Activism, feminism, eco-poetry and more
Duffy is a very political poet – again, in all the senses of the word. As well as writing about MP scandals and election campaigns, she’s most certainly a feminist (think of her collection The World’s Wife). In her time as Laureate she has engaged in local political campaigning, and local literary activism, such as trying to support independent booksellers.
She has also spoken out about ecological issues. The Forestry Commission has just uploaded a film of Carol Ann Duffy reading her poem ‘Forest’, in a forest, to YouTube (watch it here). It’s a commission to celebrate their centenary and, in their words, ‘is a celebration of the endurance and life-cycle of the forest, reminding [the audience] of our place in the natural world and how trees sustain life on earth.’ You might like to challenge yourself to write about a political issue that means a lot to you.
Think about Duffy’s diction (i.e. the kinds of words she chooses). She deliberately uses language that her readers might use, and even delights in the language of cliché. Duffy has said that she’s ‘not interested, as a poet, in words like “plash” – Seamus Heaney words, interesting words. I like to use simple words, but in a complicated way’ (The Guardian). ‘Rather than seeking to escape into a dreaded professional “poetry voice” or a discourse that separates her from the lived experiences and realities of those around her,’ writes Dr Mari Hughes-Edwards, ‘Duffy echoes the public and in so-doing keeps faith with them.’
Speaking of faith and diction… Duffy was raised a Roman Catholic and although she has distanced herself from this faith, you can find the language of religious devotion in her poems, particularly on love and childhood. It might be a fun exercise to look at the kinds of words she uses, and try and incorporate a few of the common or stand-out words in your response poems.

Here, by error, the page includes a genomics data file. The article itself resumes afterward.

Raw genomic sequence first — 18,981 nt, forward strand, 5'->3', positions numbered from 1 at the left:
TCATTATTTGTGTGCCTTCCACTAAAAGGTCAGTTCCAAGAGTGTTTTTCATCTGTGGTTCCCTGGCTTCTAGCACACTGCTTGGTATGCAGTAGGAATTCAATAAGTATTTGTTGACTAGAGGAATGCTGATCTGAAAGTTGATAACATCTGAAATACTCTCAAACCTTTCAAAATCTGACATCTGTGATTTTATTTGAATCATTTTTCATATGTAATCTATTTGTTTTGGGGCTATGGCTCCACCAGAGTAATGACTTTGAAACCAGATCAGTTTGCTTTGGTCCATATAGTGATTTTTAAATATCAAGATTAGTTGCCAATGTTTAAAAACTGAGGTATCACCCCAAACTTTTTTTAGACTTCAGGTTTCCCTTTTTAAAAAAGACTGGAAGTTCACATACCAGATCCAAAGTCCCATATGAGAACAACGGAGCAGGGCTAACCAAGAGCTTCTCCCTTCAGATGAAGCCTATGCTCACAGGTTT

Poetics, practice and prompts
If you like, one of the ways you could respond to Duffy’s works is to imitate her approach to poetry. Here are just a few suggestions of how to do that.
- To get into the Carol Ann Duffy frame of mind, you might like to write out your poems rather than typing them, focusing on that physical experience – Duffy once said of her childhood poems, “I’d write them out by hand, and it was that very physical act that led me to become a writer. It was quite an intimate experience of poetry.”
- You could try and imitate Duffy’s diction: ‘use simple words, but in a complicated way’.
- Andrew Motion has said of her work, “There [is] a mixture of direct address and something slightly surreal, fanciful, tender-hearted and whimsical.” (The Guardian) You could try and keep these adjectives (surreal, fanciful, tender-hearted and whimsical) close to you when writing in response to this challenge.
- Finally, we’ve looked at how Duffy can pull together the most unusual images in surprising ways. She has said, “Poetry is a different way of seeing something, and seeing a subject in a different way is often a very good tool to better learning.” (The Guardian) How can you use your poetry to see something in a different way?
We challenge you to write a poem or poems that respond, in some way, to Carol Ann Duffy’s writing. This can be a reaction to any of her poems, plays, librettos, or even quotations from her. You can respond to a poem or quote from this challenge, or read and research more widely. Your poem might try to respond to a particular line or image; or to an idea; or your poem might even try to imitate her voice or style. We’ll accept any kind of response – just let us know when you enter which of her works, or what about her work, you are responding to.
We’ll leave you with one more quote: Duffy has said that poetry “comes out of silence”. She adds, “There can be days when nothing emerges from the silence.” But don’t lose faith. Keep trying. We can’t wait to read your poems.
Selected poets will be published on Young Poets Network and sent an exclusive Young Poets Network notebook as well as poetry goodies – including some of Carol Ann Duffy’s books. The responses will be used in celebration of Duffy’s time as Poet Laureate, as her 10-year laureateship comes to a close at the end of April 2019. Duffy expert Dr Mari Hughes-Edwards will be on the judging panel and looks forward to reading your poems.